The very matter that makes up everything. Content may be words on a page, pictures laid before you, or it could be pulsing, lurid, sexual content!

It is a word often used in conjunction with another, which describes what sort of content it is:

sexual content (as mentioned above)
lyrical content
verbal content

If you say it enough times in a row, it sounds really odd, and harsh, and sort of, well, stupid. Have you ever noticed how odd a word sounds if you say it enough times in a row? Try it, really, it's true.

This word is used by teachers quite often, and is usually the thing for which you receive most of your grade on an assignment.

Based on some random lecture notes of the content creation course:

Usually, when speaking of information (and especially digital information) these days, the "content" means

Sometimes content is highly interactive, the viewer can "touch" the content to make it react; Sometimes it's very passive and the user can't really "try" it or make choices. Sometimes content is dynamic - the user participates in creation; Sometimes the content is static, everything has been thought of in advance.

(Truly, that is the Multimedia Content.)

Usually, the content is divided to three major layers:

  1. Fictional - The "feeling" layer of information; The "image" of the content first seen by the viewer, made to give the first impression. Look at how the first page was made. See what kind of picture of the makers the content triest to give.
  2. Factual - The information on general level, explained for the viewer.
  3. Details - The "raw information"; unfashioned, crude, "list-like", in case "already chewed" information isn't enough for the viewer.

Con*tent (?), a. [F. content, fr. L. contentus, p.p. of contenire to hold together, restrain. See Contain.]

Contained within limits; hence, having the desires limited by that which one has; not disposed to repine or grumble; satisfied; contented; at rest.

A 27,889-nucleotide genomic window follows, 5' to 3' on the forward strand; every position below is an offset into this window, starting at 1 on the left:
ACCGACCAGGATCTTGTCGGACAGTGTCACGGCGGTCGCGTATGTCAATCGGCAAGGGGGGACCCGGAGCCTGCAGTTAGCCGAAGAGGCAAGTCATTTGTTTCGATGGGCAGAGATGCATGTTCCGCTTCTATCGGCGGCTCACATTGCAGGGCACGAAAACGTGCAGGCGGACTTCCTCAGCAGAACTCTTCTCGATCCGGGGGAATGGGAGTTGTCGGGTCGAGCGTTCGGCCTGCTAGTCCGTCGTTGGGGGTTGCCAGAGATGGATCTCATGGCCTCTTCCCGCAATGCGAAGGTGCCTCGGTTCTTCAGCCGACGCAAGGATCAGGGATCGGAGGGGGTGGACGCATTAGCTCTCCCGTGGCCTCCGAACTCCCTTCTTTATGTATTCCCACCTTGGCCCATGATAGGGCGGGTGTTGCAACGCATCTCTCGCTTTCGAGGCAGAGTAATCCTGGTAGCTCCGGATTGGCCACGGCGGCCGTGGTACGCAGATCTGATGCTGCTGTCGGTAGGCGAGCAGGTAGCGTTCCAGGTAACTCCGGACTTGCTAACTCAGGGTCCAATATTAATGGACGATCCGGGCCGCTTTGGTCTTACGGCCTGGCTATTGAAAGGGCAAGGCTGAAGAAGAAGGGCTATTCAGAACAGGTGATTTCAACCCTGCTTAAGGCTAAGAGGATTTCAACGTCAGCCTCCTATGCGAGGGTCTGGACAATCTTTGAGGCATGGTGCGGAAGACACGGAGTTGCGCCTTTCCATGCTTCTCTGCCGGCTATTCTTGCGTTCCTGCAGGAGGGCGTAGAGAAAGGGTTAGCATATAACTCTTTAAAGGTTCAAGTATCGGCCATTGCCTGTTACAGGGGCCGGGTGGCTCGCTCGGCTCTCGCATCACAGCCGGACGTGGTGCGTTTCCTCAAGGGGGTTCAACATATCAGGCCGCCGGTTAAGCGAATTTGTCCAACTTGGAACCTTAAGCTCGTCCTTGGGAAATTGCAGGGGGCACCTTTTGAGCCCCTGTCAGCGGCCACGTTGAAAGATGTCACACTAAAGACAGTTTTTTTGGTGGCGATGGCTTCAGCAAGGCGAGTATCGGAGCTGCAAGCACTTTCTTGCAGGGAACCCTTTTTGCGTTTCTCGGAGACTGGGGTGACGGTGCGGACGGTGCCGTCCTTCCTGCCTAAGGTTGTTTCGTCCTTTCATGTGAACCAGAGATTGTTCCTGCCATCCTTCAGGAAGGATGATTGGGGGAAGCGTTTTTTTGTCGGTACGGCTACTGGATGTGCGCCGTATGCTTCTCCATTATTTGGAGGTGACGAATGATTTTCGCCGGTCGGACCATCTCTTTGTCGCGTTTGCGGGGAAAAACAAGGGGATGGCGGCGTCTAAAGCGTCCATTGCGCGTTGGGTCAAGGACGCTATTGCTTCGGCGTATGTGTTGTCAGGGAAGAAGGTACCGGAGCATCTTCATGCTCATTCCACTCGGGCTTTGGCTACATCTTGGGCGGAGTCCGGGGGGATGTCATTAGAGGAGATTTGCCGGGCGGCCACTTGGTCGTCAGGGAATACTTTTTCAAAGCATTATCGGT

Having food rainment, let us be therewith content. 1 Tim. vi. 8.


© Webster 1913.

Con"tent ; usually in pl., Contents.


That which is contained; the thing or things held by a receptacle or included within specified limits; as, the contents of a cask or bale or of a room; the contents of a book.

I shall prove these writings . . . authentic, and the contents true, and worthy of a divine original. Grew.


Power of containing; capacity; extent; size.


Strong ship's, of great content. Bacon.

3. Geom.

Area or quantity of space or matter contained within certain limits; as, solid contents; superficial contents.

The geometrical content, figure, and situation of all the lands of a kingdom. Graunt.

Table of contents, ∨ Contents, a table or list of topics in a book, showing their order and the place where they may be found: a summary.


© Webster 1913.

Con*tent" (?), v. t. [F. contenter, LL. contentare, fr. L. contentus, p.p. See Content, a.]


To satisfy the desires of; to make easy in any situation; to appease or quiet; to gratify; to please.

Do not content yourselves with obscure and confused ideas, where clearer are to be attained. I. Watts.

Pilate, willing to content the people, released Barabbas unto them. Mark xv. 15.


To satisfy the expectations of; to pay; to requite.

Come the next Sabbath, and I will content you. Shak.

Syn. -- To satisfy; appease; plese. See Satiate.


© Webster 1913.

Con*tent", n.


Rest or quietness of the mind in one's present condition; freedom from discontent; satisfaction; contentment; moderate happiness.

Such is the fullness of my heart's content. Shak.


Acquiescence without examination.


The sense they humbly take upon content. Pope.


That which contents or satisfies; that which if attained would make one happy.

So will I in England work your grace's full content. Shak.

4. Eng. House of Lords

An expression of assent to a bill or motion; an affirmate vote; also, a member who votes "Content.".

Supposing the number of "Contents" and "Not contents" strictly equal in number and consequence.Burke.


© Webster 1913.

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